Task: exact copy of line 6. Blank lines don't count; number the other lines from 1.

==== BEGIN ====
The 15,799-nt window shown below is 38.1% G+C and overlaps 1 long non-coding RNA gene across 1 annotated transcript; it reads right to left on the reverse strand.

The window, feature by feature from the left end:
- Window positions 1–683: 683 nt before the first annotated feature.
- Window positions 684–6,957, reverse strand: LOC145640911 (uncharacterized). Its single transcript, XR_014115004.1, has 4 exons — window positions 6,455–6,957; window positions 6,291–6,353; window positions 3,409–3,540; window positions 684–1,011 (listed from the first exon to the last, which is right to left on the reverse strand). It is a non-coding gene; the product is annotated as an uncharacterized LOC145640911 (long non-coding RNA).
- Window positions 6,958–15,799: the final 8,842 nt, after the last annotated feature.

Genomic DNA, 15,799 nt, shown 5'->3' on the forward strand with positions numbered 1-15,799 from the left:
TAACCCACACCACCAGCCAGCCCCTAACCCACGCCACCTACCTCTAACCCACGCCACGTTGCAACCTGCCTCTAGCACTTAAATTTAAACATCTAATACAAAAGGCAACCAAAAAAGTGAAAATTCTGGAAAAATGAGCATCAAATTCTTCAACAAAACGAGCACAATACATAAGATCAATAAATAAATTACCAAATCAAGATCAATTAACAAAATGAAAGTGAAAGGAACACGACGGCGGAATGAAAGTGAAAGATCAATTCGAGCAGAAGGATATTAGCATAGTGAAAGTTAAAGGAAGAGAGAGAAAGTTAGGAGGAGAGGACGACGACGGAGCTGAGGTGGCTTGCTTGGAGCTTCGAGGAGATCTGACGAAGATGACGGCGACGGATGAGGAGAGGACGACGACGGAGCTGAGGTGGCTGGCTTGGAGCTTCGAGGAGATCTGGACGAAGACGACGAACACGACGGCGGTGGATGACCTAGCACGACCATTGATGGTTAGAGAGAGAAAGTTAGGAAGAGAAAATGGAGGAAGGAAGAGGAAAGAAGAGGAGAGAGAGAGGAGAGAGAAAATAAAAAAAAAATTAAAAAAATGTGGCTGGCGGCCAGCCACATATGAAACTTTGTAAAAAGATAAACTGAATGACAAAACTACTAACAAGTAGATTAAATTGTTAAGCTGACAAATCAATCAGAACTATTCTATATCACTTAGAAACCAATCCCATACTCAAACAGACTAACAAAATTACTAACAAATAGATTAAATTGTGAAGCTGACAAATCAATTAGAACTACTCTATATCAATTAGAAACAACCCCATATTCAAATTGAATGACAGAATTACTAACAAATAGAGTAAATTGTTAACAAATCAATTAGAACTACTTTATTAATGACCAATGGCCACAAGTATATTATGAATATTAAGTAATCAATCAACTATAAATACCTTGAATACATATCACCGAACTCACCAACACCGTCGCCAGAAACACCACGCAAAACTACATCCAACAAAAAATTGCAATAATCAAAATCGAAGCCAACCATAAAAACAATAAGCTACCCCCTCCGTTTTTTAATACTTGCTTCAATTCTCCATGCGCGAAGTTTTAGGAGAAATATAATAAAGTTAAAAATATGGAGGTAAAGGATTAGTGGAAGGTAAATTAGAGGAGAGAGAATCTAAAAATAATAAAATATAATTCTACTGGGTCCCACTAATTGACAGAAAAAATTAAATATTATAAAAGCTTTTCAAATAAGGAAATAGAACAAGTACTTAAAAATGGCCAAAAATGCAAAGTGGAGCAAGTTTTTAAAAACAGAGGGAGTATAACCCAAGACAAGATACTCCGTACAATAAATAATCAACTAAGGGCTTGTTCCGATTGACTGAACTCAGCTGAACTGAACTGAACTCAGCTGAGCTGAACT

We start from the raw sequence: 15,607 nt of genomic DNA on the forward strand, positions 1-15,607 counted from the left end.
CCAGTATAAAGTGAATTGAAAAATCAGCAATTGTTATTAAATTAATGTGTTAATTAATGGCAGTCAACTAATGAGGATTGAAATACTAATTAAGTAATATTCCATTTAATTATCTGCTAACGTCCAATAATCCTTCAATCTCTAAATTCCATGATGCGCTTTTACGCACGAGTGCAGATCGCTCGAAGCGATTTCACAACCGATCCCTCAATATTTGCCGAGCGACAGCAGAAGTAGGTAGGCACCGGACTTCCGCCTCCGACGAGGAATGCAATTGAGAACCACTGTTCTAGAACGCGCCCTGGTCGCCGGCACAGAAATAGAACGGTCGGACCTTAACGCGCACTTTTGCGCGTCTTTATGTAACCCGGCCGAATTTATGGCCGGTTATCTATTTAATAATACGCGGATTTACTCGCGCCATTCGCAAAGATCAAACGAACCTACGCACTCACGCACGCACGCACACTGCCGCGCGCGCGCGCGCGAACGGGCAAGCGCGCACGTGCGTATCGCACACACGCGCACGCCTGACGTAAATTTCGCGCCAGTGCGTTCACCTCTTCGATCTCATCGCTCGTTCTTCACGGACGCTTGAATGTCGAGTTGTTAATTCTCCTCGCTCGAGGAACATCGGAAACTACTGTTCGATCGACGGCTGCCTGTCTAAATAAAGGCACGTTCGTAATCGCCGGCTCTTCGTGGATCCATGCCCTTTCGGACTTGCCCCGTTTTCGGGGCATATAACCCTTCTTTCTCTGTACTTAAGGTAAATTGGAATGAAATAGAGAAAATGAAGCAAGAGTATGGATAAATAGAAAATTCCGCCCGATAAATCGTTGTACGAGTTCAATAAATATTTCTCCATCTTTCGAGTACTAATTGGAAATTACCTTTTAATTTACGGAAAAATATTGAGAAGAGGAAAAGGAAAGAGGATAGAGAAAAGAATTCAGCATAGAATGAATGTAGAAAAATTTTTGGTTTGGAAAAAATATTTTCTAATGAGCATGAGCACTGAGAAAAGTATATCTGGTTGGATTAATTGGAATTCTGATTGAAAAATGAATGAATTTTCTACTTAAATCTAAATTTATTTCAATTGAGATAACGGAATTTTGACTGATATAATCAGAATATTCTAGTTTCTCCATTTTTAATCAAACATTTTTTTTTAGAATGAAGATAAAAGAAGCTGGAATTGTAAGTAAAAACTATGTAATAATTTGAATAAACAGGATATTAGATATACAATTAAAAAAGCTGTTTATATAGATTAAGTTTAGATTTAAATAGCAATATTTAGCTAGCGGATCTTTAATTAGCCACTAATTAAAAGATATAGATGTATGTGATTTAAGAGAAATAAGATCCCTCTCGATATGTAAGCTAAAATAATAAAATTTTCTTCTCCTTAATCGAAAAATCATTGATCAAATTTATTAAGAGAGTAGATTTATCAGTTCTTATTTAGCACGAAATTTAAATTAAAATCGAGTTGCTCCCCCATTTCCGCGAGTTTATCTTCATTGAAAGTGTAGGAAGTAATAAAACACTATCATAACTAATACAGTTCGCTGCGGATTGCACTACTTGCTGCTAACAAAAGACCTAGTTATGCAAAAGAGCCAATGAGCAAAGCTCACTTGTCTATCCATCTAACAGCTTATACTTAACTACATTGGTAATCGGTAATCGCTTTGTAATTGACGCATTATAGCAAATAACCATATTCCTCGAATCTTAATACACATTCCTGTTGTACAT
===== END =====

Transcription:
Genomic DNA, 15,799 nt, shown 5'->3' on the forward strand with positions numbered 1-15,799 from the left: